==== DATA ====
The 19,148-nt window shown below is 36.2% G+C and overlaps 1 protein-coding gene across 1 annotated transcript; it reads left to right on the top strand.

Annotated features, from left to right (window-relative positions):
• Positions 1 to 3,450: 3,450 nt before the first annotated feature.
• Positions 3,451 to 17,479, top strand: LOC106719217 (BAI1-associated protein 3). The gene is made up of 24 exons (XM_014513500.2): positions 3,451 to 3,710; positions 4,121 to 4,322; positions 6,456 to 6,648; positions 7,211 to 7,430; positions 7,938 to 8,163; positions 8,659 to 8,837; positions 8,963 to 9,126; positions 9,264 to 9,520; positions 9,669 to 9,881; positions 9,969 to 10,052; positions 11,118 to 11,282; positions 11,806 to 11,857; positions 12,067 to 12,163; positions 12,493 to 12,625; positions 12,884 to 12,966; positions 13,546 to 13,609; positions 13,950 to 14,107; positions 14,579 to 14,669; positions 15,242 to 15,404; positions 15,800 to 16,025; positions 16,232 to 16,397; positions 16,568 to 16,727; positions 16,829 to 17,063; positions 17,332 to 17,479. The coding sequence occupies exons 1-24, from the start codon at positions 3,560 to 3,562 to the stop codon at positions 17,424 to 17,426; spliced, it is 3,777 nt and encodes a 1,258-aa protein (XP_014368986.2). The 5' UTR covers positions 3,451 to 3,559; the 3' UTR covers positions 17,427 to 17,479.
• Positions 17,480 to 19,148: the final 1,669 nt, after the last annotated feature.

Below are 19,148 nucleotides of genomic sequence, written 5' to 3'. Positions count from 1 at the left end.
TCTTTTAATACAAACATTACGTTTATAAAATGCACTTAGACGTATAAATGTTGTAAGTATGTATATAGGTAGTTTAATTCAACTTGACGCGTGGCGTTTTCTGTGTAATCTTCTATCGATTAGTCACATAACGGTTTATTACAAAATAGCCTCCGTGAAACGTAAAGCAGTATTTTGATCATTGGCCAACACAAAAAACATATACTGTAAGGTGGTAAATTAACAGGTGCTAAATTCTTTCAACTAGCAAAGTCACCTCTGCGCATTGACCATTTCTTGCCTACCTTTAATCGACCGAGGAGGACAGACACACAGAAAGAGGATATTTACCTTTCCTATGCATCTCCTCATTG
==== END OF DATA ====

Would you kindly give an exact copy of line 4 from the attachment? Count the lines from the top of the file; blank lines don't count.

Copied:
• Positions 3,451 to 17,479, top strand: LOC106719217 (BAI1-associated protein 3). The gene is made up of 24 exons (XM_014513500.2): positions 3,451 to 3,710; positions 4,121 to 4,322; positions 6,456 to 6,648; positions 7,211 to 7,430; positions 7,938 to 8,163; positions 8,659 to 8,837; positions 8,963 to 9,126; positions 9,264 to 9,520; positions 9,669 to 9,881; positions 9,969 to 10,052; positions 11,118 to 11,282; positions 11,806 to 11,857; positions 12,067 to 12,163; positions 12,493 to 12,625; positions 12,884 to 12,966; positions 13,546 to 13,609; positions 13,950 to 14,107; positions 14,579 to 14,669; positions 15,242 to 15,404; positions 15,800 to 16,025; positions 16,232 to 16,397; positions 16,568 to 16,727; positions 16,829 to 17,063; positions 17,332 to 17,479. The coding sequence occupies exons 1-24, from the start codon at positions 3,560 to 3,562 to the stop codon at positions 17,424 to 17,426; spliced, it is 3,777 nt and encodes a 1,258-aa protein (XP_014368986.2). The 5' UTR covers positions 3,451 to 3,559; the 3' UTR covers positions 17,427 to 17,479.